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Forrest Knoll 

Forrest Knoll is a testament to the duality of the human spirit.

He is a motorhead who knows how to swing dance. He is an understated individual with a love for loud, confrontational music. He cannot be neatly categorized by a single hobby, pursuit or even a job title. In a way, Forrest is a collection of opposites.

Without a doubt, Forrest’s eclectic set of interests are a product of his upbringing. In addition to being raised by a young mother, he was often the only dude in a household of women. On his mom’s side of the family, there were no uncles, only aunts along with his two sisters Madison and Felicity. On his dad’s side, he shared a house with his sisters Alyssa and Moriah. Unlike many men in a similar position, Forrest does not see growing up around women in a negative light. It also never bothered him that his family structure was different from his friends. Clearly, he was secure enough to see that his “normal” wasn’t any better or worse than anyone else’s.

Since he was often moving between households, Forrest became accustomed to adapting to his surroundings. But this does not mean he was a chameleon, simply a man familiar with adaptation. While at his dad’s, Forrest was a martial artist earning a blue belt in Tae Kwon Do. At mom’s, he cultivated a love for music and learned the intricacies of the electric guitar.

In particular, his musical pursuit opened up a new world for Forrest. For the first time, he had friends with a shared desire to create.

It’s no surprise that Forrest gravitated to more traditionally masculine pastimes. With boyish exuberance, he crafted makeshift weaponry in his spare time. You might find him making a bow and arrow out of wood, rocks, scissor blades and as he recalls “whatever was around.” Before you turn your nose up at him, Forrest maintains he had not ill intentions with these items. No score was settled, no debt collected with these instruments. He was simply exploring, making and creating.

A formative moment in Forrest’s young life, was his introduction to Metallica. From the opening of "Enter Sandman," second grader Forrest was blown away by the attitude, the punch and the passion of the band. To this day, this group has made a lasting impact on him. Although his musical taste is quite diverse, nothing compares to the power and potency of a guitar tuned to drop C, the energy of a double bass pedal or a singer screaming with all abandon.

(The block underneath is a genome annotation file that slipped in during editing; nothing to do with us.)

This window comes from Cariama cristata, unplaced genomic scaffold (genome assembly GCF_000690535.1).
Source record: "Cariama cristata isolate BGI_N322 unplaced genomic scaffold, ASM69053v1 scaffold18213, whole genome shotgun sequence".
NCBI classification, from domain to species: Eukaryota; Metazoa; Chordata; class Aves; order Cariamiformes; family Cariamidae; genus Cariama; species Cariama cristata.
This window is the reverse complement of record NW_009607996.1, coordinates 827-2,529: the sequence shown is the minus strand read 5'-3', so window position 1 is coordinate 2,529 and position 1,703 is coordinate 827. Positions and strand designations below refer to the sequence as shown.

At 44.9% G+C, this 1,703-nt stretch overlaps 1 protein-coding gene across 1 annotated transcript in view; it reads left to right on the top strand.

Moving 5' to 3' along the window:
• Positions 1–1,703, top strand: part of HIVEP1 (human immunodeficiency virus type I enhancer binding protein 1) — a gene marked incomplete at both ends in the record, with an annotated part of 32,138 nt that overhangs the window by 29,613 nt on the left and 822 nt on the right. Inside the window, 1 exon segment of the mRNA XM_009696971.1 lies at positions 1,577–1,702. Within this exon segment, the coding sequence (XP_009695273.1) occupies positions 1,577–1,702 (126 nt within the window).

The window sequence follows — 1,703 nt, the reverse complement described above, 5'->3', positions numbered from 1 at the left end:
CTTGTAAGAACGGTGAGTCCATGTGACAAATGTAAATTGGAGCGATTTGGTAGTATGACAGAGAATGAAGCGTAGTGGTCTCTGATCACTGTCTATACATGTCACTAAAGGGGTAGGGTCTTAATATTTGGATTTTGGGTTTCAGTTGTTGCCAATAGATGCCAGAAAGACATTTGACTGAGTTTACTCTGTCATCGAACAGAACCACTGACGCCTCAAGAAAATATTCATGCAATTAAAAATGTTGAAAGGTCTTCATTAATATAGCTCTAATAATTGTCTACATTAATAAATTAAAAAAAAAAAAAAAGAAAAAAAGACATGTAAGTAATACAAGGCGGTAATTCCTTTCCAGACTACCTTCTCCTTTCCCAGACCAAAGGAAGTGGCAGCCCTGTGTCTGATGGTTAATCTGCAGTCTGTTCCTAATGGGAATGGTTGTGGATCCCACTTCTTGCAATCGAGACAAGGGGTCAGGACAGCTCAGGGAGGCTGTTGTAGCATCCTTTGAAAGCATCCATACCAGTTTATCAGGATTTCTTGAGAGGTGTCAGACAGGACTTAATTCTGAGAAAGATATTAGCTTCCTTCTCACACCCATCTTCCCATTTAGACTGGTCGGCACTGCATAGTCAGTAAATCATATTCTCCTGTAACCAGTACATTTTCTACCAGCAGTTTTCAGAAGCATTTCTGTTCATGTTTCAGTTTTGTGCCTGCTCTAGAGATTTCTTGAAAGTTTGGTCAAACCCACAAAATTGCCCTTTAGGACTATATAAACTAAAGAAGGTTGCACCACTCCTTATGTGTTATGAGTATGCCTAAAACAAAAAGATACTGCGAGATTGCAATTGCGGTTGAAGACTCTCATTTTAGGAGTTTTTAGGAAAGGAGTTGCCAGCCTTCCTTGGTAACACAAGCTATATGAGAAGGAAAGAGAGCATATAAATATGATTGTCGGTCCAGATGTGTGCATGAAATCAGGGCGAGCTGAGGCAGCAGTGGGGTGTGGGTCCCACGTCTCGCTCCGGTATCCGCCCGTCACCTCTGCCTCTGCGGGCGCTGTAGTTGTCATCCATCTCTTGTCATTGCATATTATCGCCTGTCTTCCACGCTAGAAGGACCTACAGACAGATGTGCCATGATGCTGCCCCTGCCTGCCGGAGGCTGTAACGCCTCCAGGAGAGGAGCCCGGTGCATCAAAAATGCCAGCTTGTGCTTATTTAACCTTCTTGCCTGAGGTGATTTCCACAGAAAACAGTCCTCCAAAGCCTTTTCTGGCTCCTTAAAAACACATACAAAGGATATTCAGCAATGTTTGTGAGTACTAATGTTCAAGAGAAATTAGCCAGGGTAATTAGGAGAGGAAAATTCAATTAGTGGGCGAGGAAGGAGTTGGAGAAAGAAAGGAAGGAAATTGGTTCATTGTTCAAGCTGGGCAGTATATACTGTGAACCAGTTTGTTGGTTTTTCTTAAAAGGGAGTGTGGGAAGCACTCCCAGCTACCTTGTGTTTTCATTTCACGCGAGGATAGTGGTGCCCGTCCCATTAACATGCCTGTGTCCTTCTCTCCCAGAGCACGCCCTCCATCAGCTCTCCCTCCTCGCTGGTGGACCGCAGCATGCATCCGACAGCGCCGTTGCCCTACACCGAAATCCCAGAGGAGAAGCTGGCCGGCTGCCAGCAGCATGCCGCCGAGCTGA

But even though his interests tend to change, he is not prone to running with the latest fad.

In fifth grade, when all his skater friends caught wind of the preppy clothing trend, Forrest declined to trade in his DCs for Nike Shocks. He faithfully continued wearing his baggy pants and Billabong hoodies.

Whether it’s skateboards or automobiles, Forrest holds an appreciation for things that move. His so called “pride and joy,” a Honda Civic Si, gets plenty of care and attention from him. But this fascination for cars came relatively late in his young life. Upon turning twenty, he took a ride in his current car and was hooked. He loved the sound of the engine revving up, pushing the car to its limits and the workmanship behind this mechanical masterpiece.

Funny enough, before he even had a passing interest in cars, Forrest briefly studied to be an auto mechanic. But after the first week of classes, he switched to graphic design. Today, he designs by day and tends to his ride by night.

After technical school, Forrest pursued a B.A. in Graphic Design at Maryville University. He fine-tuned his ability to make imagery, both stills and moving pictures. From photography to motion graphics, Forrest learned to create visually arresting images for the web and world.

Forrest has the habit of lending his creativity to matters of social concern. This could include the horrors of human trafficking or the necessity of caring for our warming planet. But of all the issues plaguing our world, equality is top of mind for Forrest. He has a concern for the division and hatred being sent across the figurative aisle. You can find a desire for unionity in much of his work.

In his own words, "What I want to convey most through my artwork is a message. I want it say something. I want it to mean something to someone."

There are those of us who say we have a diverse set of interests. And then, there are people like Forrest Knoll, who truly and authentically embody this desire. In the halls of Paradowski, it’s easy to forget his actual job title. Is he a video editor, designer, art director...who knows? He can film a virtual reality experience, fix a car, make a documentary, write music or create a simple banner ad. If it moves, hums or makes noise, Forrest Knoll is ready to create it.